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Future of Academic Advising

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Future of Academic Advising

  1. 1. W hat’s on the Horizon for Academic Advising Laura A. Pasquini @laurapasquini
  2. 2. What will the future of academic advising look like?
  3. 3. The Tech?
  4. 4. “Students experience an increasing need for connectivity and digital access to excel beyond the higher education learning environment. They must access and interact with information, learning materials, and colleagues from around the globe.” Implications for use of technology in advising 2011 NACAD
  5. 5. The Reality
  6. 6. Go Beyond the Silo Thinking Flickr photo c/o dsearls
  7. 7. “... networks reconfigure themselves in real-time, on a global local scale, and permeate all domains of social life. This is why we live in a network society, not in an information society or a knowledge society.” Castells, 2004
  8. 8. Questions to Consider… • What is the role of the advisor in higher education? • What will advising look like in 10 years? • What kind of advising profession do I want to participate in? • How will I contribute to the change and development of how advising is organized?
  9. 9. A Vision, Not a Prediction The future of academic advising will have both impact and relevance to how higher education evolves: 1. Advisor Interaction with Learners 2. Advisor Influence at their Own Institutions 3. Advisors Integrated into Academia (Lowenstein, 2013)
  10. 10. Advisors & Our Learners: Interaction
  11. 11. Advisor & Learner Collaboration • Relationship and Roles • Locus of Learning • Connect to Meaning
  12. 12. “I just need help picking a few classes for next semester”
  13. 13. Advising is Not a Service (Hemwall & Trachte, 2005)
  14. 14. Connect to Meaning Via @EricStoller
  15. 15. Self-authorship is a strong basis to advance learning outcomes, prepare our students, and include reflection for our learning experience. (Baxter Magolda, 2004)
  16. 16. Practical Applications • Administrative support • Evaluation the advising “workflow” • On-going training & development • Mentoring initiatives • Holistic advising on campus • Advisor learning networks Flickr photo c/o furiousgeorge81
  17. 17. Advisors & Our Campus: Influence
  18. 18. How is Academic Advising Viewed on Campus? • Student Experience & Commentary • Unit Involvement & Collaboration on Campus • Program Evaluation • Self-Assessment of Advising • Administrative Expectation
  19. 19. Value of Advising in Academia • Advisors as Faculty (ALL) • Advising Syllabus • Academic Advising for Credit
  20. 20. Advising & Assessment • Advising Learning Outcomes • Student Portfolios & Artifacts • Students are Partners in Advising Assessment
  21. 21. Cox & Richlin, 2004
  22. 22. Advisors as Campus Thought Leaders • Taking on Leadership Roles • Evaluation of Academics • Life-Long & Continuous Learning • Student Success is Recognized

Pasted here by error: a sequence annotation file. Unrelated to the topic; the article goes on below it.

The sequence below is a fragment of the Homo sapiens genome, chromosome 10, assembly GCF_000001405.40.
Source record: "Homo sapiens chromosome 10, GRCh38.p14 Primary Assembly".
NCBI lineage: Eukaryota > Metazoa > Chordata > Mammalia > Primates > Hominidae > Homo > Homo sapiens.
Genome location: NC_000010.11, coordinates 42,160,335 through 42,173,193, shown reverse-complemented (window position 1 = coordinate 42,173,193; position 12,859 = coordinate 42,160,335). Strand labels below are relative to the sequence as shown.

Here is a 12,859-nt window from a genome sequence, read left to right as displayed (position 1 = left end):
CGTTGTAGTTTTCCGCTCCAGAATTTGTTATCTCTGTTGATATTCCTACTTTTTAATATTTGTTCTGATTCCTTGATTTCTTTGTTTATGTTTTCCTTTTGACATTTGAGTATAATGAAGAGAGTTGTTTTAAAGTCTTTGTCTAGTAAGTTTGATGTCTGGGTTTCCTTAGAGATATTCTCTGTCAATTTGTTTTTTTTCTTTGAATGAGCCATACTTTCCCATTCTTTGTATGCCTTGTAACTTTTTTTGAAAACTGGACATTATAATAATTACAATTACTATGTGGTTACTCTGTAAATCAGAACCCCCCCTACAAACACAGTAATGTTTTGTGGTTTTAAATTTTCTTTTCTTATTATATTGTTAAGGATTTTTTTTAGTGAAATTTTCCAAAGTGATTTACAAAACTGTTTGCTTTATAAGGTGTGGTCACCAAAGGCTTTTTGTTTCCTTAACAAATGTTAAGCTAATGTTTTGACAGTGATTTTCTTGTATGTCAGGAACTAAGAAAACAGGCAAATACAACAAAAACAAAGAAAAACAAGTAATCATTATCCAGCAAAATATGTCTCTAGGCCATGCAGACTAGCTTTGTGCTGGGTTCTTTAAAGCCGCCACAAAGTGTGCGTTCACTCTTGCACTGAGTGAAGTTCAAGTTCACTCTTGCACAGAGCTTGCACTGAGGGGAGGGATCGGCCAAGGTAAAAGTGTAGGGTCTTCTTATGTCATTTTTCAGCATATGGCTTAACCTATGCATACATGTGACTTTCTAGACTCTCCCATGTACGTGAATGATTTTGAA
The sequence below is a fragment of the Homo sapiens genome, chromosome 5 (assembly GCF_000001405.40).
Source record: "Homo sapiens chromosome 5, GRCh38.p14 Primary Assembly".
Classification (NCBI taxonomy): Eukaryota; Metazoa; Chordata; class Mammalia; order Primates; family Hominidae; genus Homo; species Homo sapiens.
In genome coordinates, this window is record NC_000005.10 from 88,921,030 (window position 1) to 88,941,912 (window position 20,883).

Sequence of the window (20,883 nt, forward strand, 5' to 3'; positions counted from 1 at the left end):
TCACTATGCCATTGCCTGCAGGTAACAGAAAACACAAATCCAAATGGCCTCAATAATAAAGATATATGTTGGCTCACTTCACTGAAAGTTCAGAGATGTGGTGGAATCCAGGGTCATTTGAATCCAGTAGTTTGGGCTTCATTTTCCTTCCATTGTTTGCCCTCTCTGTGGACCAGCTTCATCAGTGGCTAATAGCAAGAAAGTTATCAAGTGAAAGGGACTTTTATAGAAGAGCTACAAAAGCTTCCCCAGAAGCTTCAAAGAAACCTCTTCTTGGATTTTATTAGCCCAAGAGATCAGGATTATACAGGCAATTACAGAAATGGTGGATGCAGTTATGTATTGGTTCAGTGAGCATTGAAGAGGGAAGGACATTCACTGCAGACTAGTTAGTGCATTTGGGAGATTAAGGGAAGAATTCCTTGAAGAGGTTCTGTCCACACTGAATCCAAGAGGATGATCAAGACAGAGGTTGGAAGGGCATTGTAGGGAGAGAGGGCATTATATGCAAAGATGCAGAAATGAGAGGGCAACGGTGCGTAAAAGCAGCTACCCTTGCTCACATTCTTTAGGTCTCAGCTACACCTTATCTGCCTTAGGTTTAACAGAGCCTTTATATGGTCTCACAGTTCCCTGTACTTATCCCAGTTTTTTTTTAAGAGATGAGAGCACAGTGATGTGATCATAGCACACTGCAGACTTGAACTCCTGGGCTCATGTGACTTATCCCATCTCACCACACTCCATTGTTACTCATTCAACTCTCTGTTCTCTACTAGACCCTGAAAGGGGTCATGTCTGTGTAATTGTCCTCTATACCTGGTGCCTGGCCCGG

23. 23. Practical Applications • Taking on Leadership Roles • Evaluation of Academics • Life-Long & Continuous Learning • Student Success is Recognized
  24. 24. Advisors & Our Faculty: Integration
  25. 25. A Look Back, Before Looking Forward To think about the future of advising, it is critical to review the historical context of the advising practice. Specifically how the REALITY has differed from the IDEAS. (Schulenberg & Lindhorst, 2010)
  26. 26. The Advising Profession Communities of Practice (Wenger, 1999)
  27. 27. Advising Integration Advising as a “faculty position” would encourage: • Innovative Thinking • Research Development • Contributing the Canon • Interdisciplinary Studies • Idea Generation & Debates About Practice
  28. 28. Practical Applications • Review of advising qualifications • Service, teaching & research scholarship • Contribute to the community of practice • Hybrid & dynamic advising positions
  29. 29. What will the future of academic advising look like?
  30. 30. References Cox, M. D., & Richlin, L. (Eds.). (2004). New directions for teaching and learning: Building faculty learning communities, 127-135. Hemwell, M. K., & Trachte, K. C. (2005). Academic advising as learning: 10 organizing principles. NACADA Journal, 25 (2); 75-83. Lowenstein, M. (2013). Chapter 14: Envisioning the future. In J. K. Drake, P. Jordan, M. A. Miller(Eds.), Academic advising approaches: Strategies that teach students to make the most of college. (pp. 243-258). San Francisco, CA: Jossey-Bass Magolda, M. B. B. (1999). Creating Contexts for Learning and Self-authorship: Constructive-developmental Pedagogy. Vanderbilt University Press. Schulenberg, J., & Lindhorst, M. (2010). The historical foundations and scholarly future of academic advising. In P. L. Hagen, T. L. Kuhn, & G. M. Padak (Eds.), Scholarly inquiry in academic advising (pp. 17-29). Manhattan, KS: National Academic Advising Association. Wenger, E. (1999). Communities of practice: Learning, meaning, and identity. New York: Cambridge University Press.

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